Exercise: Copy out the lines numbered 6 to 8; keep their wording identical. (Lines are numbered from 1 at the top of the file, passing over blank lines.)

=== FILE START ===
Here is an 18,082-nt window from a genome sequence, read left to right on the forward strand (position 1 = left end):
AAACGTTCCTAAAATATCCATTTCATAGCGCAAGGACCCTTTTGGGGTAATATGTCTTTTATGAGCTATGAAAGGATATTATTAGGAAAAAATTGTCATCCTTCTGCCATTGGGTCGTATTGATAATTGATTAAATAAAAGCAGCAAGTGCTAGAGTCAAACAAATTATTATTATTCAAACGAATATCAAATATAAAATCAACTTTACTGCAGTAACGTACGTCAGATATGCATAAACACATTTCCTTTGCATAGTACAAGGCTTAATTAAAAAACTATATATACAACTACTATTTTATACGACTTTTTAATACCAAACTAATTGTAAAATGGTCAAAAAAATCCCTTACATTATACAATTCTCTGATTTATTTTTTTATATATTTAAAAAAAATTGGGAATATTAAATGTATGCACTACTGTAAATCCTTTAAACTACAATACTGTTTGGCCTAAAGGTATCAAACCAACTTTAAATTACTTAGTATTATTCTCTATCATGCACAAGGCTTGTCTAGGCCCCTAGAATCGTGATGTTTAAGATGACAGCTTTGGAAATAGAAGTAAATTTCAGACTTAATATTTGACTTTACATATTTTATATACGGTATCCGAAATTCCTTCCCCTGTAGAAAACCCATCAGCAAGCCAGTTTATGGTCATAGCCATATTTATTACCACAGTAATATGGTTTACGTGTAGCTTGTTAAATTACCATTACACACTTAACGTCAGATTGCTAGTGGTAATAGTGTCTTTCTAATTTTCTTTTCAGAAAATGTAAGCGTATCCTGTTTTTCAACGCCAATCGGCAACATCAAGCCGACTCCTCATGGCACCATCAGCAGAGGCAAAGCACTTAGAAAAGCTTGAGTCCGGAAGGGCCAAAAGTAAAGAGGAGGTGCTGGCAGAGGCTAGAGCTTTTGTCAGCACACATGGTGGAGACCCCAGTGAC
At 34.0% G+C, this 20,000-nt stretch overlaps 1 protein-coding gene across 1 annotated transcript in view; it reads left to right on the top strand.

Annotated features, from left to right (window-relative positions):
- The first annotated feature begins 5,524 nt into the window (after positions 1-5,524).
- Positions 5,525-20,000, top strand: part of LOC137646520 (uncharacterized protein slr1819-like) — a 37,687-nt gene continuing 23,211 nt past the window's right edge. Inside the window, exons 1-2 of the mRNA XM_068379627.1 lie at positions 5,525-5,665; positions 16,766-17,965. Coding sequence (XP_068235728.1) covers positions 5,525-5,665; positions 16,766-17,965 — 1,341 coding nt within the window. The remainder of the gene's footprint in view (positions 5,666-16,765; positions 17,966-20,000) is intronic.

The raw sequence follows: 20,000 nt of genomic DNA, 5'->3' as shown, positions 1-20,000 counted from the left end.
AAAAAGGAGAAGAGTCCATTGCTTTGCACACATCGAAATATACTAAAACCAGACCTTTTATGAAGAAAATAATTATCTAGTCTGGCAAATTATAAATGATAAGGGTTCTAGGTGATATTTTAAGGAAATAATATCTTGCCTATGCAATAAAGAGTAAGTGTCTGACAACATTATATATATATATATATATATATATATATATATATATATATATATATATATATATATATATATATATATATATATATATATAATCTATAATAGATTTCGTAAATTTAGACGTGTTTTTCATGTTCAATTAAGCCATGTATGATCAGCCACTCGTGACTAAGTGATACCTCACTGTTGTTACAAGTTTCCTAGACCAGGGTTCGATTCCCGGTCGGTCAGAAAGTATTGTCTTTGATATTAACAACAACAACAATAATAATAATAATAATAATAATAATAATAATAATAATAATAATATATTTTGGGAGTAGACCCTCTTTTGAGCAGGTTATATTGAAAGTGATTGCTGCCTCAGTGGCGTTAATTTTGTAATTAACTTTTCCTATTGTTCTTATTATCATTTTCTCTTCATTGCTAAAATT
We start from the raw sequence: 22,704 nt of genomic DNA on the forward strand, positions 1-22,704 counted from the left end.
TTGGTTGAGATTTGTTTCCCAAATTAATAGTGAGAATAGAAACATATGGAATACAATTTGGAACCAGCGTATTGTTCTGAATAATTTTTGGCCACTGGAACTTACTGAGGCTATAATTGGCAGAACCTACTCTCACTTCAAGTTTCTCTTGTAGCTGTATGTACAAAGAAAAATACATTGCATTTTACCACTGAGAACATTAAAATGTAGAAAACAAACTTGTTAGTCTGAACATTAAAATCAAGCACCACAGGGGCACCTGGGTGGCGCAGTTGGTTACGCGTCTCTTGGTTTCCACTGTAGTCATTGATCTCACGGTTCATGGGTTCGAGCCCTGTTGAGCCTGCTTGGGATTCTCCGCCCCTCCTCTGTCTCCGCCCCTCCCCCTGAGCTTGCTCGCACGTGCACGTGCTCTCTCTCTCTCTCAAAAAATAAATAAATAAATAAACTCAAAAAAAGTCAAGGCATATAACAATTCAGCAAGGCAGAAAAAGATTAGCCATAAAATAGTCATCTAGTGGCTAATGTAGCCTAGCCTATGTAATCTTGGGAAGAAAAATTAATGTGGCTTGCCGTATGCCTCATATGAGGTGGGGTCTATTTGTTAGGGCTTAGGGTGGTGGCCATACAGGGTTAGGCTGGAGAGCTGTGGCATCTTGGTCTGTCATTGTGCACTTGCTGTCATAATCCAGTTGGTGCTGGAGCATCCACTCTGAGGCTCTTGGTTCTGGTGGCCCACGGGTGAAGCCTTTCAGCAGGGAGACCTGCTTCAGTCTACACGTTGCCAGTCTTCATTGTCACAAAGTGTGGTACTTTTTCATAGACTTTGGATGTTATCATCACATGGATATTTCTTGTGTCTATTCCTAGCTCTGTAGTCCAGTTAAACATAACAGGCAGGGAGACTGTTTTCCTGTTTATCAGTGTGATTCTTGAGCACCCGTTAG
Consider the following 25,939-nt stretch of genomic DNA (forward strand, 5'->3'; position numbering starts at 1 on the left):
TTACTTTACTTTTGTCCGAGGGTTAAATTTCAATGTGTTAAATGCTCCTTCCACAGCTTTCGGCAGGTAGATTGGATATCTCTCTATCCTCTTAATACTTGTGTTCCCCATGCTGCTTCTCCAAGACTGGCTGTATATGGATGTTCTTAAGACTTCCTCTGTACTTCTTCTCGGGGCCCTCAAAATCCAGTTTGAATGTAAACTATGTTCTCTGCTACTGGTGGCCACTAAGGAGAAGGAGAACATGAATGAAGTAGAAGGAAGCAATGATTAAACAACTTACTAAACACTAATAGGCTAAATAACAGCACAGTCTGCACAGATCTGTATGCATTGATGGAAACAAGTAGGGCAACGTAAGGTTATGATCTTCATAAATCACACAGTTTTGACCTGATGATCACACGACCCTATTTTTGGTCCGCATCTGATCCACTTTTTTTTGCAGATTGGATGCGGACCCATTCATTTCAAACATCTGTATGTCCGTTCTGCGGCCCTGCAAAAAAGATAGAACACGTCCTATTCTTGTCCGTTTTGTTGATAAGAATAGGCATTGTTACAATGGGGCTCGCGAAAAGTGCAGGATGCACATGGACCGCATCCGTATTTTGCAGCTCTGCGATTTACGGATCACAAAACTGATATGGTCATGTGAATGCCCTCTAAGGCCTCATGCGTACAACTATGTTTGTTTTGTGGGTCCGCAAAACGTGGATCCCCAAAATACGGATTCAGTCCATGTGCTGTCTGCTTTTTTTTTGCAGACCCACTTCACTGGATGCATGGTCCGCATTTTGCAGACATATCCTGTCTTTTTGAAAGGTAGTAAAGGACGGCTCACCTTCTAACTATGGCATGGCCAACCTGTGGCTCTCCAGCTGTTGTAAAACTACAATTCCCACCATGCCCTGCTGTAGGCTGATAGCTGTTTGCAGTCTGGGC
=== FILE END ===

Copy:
- Positions 5,525-20,000, top strand: part of LOC137646520 (uncharacterized protein slr1819-like) — a 37,687-nt gene continuing 23,211 nt past the window's right edge. Inside the window, exons 1-2 of the mRNA XM_068379627.1 lie at positions 5,525-5,665; positions 16,766-17,965. Coding sequence (XP_068235728.1) covers positions 5,525-5,665; positions 16,766-17,965 — 1,341 coding nt within the window. The remainder of the gene's footprint in view (positions 5,666-16,765; positions 17,966-20,000) is intronic.

The raw sequence follows: 20,000 nt of genomic DNA, 5'->3' as shown, positions 1-20,000 counted from the left end.
AAAAAGGAGAAGAGTCCATTGCTTTGCACACATCGAAATATACTAAAACCAGACCTTTTATGAAGAAAATAATTATCTAGTCTGGCAAATTATAAATGATAAGGGTTCTAGGTGATATTTTAAGGAAATAATATCTTGCCTATGCAATAAAGAGTAAGTGTCTGACAACATTATATATATATATATATATATATATATATATATATATATATATATATATATATATATATATATATATATATATATATATATAATCTATAATAGATTTCGTAAATTTAGACGTGTTTTTCATGTTCAATTAAGCCATGTATGATCAGCCACTCGTGACTAAGTGATACCTCACTGTTGTTACAAGTTTCCTAGACCAGGGTTCGATTCCCGGTCGGTCAGAAAGTATTGTCTTTGATATTAACAACAACAACAATAATAATAATAATAATAATAATAATAATAATAATAATAATAATATATTTTGGGAGTAGACCCTCTTTTGAGCAGGTTATATTGAAAGTGATTGCTGCCTCAGTGGCGTTAATTTTGTAATTAACTTTTCCTATTGTTCTTATTATCATTTTCTCTTCATTGCTAAAATT